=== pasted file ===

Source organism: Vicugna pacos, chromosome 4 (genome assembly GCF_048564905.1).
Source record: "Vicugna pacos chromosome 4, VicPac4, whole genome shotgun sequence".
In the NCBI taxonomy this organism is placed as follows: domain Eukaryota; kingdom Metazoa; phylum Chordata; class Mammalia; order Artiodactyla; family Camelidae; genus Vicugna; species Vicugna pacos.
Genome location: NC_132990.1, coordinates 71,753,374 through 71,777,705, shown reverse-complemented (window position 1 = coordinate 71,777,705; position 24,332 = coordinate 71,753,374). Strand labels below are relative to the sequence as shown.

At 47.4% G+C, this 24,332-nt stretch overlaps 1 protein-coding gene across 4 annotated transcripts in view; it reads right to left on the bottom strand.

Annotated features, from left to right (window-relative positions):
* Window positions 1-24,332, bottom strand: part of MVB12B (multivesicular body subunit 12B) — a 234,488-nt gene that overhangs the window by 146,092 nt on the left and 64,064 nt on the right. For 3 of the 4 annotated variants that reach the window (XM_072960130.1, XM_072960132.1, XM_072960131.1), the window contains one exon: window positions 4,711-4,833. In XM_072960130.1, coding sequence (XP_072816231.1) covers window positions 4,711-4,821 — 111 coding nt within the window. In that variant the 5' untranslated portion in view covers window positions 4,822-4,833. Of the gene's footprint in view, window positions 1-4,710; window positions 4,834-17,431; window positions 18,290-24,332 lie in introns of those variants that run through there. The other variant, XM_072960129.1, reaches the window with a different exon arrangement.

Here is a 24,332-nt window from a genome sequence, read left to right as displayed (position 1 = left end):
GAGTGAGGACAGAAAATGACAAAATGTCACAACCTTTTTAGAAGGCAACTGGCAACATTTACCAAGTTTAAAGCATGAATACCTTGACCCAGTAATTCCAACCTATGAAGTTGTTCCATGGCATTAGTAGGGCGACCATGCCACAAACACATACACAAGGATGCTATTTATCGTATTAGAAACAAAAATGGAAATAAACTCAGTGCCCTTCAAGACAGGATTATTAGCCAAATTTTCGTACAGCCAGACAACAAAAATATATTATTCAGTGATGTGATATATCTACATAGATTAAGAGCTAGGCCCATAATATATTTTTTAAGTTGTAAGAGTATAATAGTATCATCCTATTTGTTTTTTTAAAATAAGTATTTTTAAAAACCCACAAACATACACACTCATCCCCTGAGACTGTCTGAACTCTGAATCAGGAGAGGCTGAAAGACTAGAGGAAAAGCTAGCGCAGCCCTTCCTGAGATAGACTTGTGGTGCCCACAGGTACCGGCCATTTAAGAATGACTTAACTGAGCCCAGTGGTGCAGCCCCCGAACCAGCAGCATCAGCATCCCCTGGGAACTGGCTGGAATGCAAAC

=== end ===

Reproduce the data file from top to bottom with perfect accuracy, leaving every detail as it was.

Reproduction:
Source organism: Vicugna pacos, chromosome 4 (genome assembly GCF_048564905.1).
Source record: "Vicugna pacos chromosome 4, VicPac4, whole genome shotgun sequence".
In the NCBI taxonomy this organism is placed as follows: domain Eukaryota; kingdom Metazoa; phylum Chordata; class Mammalia; order Artiodactyla; family Camelidae; genus Vicugna; species Vicugna pacos.
Genome location: NC_132990.1, coordinates 71,753,374 through 71,777,705, shown reverse-complemented (window position 1 = coordinate 71,777,705; position 24,332 = coordinate 71,753,374). Strand labels below are relative to the sequence as shown.

At 47.4% G+C, this 24,332-nt stretch overlaps 1 protein-coding gene across 4 annotated transcripts in view; it reads right to left on the bottom strand.

Annotated features, from left to right (window-relative positions):
* Window positions 1-24,332, bottom strand: part of MVB12B (multivesicular body subunit 12B) — a 234,488-nt gene that overhangs the window by 146,092 nt on the left and 64,064 nt on the right. For 3 of the 4 annotated variants that reach the window (XM_072960130.1, XM_072960132.1, XM_072960131.1), the window contains one exon: window positions 4,711-4,833. In XM_072960130.1, coding sequence (XP_072816231.1) covers window positions 4,711-4,821 — 111 coding nt within the window. In that variant the 5' untranslated portion in view covers window positions 4,822-4,833. Of the gene's footprint in view, window positions 1-4,710; window positions 4,834-17,431; window positions 18,290-24,332 lie in introns of those variants that run through there. The other variant, XM_072960129.1, reaches the window with a different exon arrangement.

Here is a 24,332-nt window from a genome sequence, read left to right as displayed (position 1 = left end):
GAGTGAGGACAGAAAATGACAAAATGTCACAACCTTTTTAGAAGGCAACTGGCAACATTTACCAAGTTTAAAGCATGAATACCTTGACCCAGTAATTCCAACCTATGAAGTTGTTCCATGGCATTAGTAGGGCGACCATGCCACAAACACATACACAAGGATGCTATTTATCGTATTAGAAACAAAAATGGAAATAAACTCAGTGCCCTTCAAGACAGGATTATTAGCCAAATTTTCGTACAGCCAGACAACAAAAATATATTATTCAGTGATGTGATATATCTACATAGATTAAGAGCTAGGCCCATAATATATTTTTTAAGTTGTAAGAGTATAATAGTATCATCCTATTTGTTTTTTTAAAATAAGTATTTTTAAAAACCCACAAACATACACACTCATCCCCTGAGACTGTCTGAACTCTGAATCAGGAGAGGCTGAAAGACTAGAGGAAAAGCTAGCGCAGCCCTTCCTGAGATAGACTTGTGGTGCCCACAGGTACCGGCCATTTAAGAATGACTTAACTGAGCCCAGTGGTGCAGCCCCCGAACCAGCAGCATCAGCATCCCCTGGGAACTGGCTGGAATGCAAAC